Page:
Everyone’s giddy about Newark Mayor Cory Booker’s rescue of a neighbor last night from her burning house. The Twitterati are calling him a superhero and comparing him to the Seal team that killed Osama bin Laden. If Cory Booker hadn’t come along, Aaron Sorkin would have to invent him.
This isn’t the first time that Booker has rushed to a scene of hazard and saved the day: during a blizzard two winters ago, he was out there shoveling snow, getting praise for doing the things we expect city workers, and not mayors, to do.
Booker, in fact, admits he has no training in firefighting or rescue, and the director of the Newark Fire Department made a special point of noting that his actions last night were ill-advised: “While the heroics of the mayor are unparalleled, we don’t encourage people to run into burning buildings.”
The whole story speaks to a quintessentially American love of amateurism and cowboy theatrics, but it also speaks to our neoliberal age: like the superhero of comic-book lore, Booker is a stand-in, a compensation in this case for a public sector that doesn’t work. And the reason it doesn’t work—the reason we put more stock in the antics of a Batman Mayor than a well paid and well trained city employee—is that we’ve made it not work: through tax cuts, privatization, and outsourcing, policies that Booker himself often supports.
Despite all that, Booker’s antics—and the starstruck response it has elicited from otherwise sane journalists and commentators—are actually more reminiscent of a very different kind of politician from a very different kind of time. As Slavoj Žižek wrote about the cult of personality around Stalin in Did Someone Say Totalitarianism?
This implicit acknowledgment of impotence is also the hidden truth of the divinization of the Stalinist Leader into a Supreme Genius who can give advice on almost any topic, from how to repair a tractor to how to cultivate flowers: what this Leader’s intervention in everyday life means is that things do not function on the most everyday level—what kind of country is this, in which the supreme Leader himself has to dispense advice about how to repair tractors?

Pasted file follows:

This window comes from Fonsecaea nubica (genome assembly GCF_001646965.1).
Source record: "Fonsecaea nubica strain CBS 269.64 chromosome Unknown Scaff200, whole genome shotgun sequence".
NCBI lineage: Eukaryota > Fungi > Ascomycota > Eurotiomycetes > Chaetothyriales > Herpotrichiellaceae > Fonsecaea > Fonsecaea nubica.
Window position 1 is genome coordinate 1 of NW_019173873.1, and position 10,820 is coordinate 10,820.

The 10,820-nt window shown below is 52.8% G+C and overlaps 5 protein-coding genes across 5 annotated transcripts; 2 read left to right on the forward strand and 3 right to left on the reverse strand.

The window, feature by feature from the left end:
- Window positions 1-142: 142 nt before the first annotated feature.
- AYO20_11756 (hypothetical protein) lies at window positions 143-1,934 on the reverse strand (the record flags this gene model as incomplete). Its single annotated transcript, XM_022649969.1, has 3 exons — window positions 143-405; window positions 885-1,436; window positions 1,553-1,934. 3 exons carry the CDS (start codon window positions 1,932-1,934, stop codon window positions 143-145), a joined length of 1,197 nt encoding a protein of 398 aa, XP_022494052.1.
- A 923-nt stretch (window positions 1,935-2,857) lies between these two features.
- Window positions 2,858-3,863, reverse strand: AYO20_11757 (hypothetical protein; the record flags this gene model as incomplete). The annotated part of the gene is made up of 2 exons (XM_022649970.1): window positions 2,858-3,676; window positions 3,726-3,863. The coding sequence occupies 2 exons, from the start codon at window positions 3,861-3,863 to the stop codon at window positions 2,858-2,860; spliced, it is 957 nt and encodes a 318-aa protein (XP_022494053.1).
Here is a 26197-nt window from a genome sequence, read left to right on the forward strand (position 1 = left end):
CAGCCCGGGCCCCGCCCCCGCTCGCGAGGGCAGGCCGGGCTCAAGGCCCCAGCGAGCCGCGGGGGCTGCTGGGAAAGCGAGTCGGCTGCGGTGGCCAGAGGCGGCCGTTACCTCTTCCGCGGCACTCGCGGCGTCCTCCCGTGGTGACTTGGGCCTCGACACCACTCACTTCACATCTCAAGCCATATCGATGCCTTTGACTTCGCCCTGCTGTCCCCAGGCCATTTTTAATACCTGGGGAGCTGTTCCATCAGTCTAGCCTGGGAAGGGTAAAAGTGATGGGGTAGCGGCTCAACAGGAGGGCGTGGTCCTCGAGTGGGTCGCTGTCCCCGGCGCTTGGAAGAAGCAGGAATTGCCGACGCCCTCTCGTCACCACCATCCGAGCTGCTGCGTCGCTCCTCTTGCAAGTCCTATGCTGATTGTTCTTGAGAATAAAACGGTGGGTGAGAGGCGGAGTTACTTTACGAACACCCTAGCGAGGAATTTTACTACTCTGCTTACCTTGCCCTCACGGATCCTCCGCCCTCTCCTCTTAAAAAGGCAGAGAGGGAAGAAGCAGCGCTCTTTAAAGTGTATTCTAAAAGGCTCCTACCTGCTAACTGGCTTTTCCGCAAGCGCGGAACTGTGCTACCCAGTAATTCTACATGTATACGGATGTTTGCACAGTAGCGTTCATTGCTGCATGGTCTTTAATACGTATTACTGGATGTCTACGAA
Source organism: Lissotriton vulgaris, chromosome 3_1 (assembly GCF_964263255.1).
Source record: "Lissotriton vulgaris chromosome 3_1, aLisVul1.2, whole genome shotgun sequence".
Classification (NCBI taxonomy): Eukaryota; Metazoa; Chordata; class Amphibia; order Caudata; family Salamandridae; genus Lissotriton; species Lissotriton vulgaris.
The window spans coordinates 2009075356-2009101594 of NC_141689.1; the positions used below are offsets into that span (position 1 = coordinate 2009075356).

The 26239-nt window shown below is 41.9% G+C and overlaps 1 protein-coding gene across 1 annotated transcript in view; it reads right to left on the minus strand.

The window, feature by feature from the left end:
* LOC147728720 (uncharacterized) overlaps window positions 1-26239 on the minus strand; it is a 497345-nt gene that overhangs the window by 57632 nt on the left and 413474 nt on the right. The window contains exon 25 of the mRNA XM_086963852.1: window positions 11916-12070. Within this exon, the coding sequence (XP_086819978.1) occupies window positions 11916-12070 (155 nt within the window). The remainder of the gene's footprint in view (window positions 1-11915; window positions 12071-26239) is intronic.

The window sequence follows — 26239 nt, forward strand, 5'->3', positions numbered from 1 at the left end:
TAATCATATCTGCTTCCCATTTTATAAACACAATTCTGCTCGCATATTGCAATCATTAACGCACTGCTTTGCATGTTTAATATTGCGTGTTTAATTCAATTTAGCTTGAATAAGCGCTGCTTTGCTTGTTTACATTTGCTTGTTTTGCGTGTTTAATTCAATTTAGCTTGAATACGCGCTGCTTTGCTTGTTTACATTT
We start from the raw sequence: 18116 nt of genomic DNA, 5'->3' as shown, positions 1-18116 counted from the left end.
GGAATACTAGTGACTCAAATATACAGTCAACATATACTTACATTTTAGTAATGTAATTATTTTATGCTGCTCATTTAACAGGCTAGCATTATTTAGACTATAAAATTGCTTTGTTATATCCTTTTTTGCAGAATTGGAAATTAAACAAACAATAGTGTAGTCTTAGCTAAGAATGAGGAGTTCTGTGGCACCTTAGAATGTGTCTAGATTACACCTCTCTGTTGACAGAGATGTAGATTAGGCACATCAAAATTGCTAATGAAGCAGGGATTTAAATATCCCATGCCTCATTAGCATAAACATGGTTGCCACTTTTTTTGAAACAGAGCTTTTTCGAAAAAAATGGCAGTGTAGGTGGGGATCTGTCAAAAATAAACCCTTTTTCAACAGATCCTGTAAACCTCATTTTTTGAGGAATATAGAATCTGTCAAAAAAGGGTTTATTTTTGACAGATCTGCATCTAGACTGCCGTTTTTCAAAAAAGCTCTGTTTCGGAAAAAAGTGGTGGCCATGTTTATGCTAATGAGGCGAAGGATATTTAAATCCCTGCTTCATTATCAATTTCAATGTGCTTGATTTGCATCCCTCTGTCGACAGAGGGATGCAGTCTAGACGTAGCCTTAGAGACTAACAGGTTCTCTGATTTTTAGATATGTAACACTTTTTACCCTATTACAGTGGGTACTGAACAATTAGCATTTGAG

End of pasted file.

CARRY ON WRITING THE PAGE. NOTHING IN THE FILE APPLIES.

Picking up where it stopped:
Indeed: what kind of country is this?
A special thanks to Jodi Dean for the Žižek reference.
Update (5:30 pm)
Update (11 pm)
Not surprisingly, this post has generated lots of reactions. Here are some of my favorite tweets of the day:
Watch @CoreyRobin try to become history’s greatest monster, live on Twitter!
— Bethany Anne (@415Bethany) April 13, 2012
— Akhil Desai (@Akhildesai) April 13, 2012
@coreyrobin Wow. You diss my-future-ex-husband-in-my-head with a Zizek reference. Low blow.I get it…a girl can still dream though.
— Kendra Ross (@lolaschild) April 13, 2012
— And One for Blog (@AndOneForBlog) April 13, 2012
@jhwoodyatt It wasn’t until this tweet that I figured out that Corey Robin and Cory Booker weren’t the same person.
— Mark Jason Dominus (@mjdominus) April 14, 2012
@CoreyRobin so if Romney cages you on top of his car and drives off, I shouldn’t try to rescue you myself, is that it? Just call 911?
— Katha Pollitt (@KathaPollitt) April 14, 2012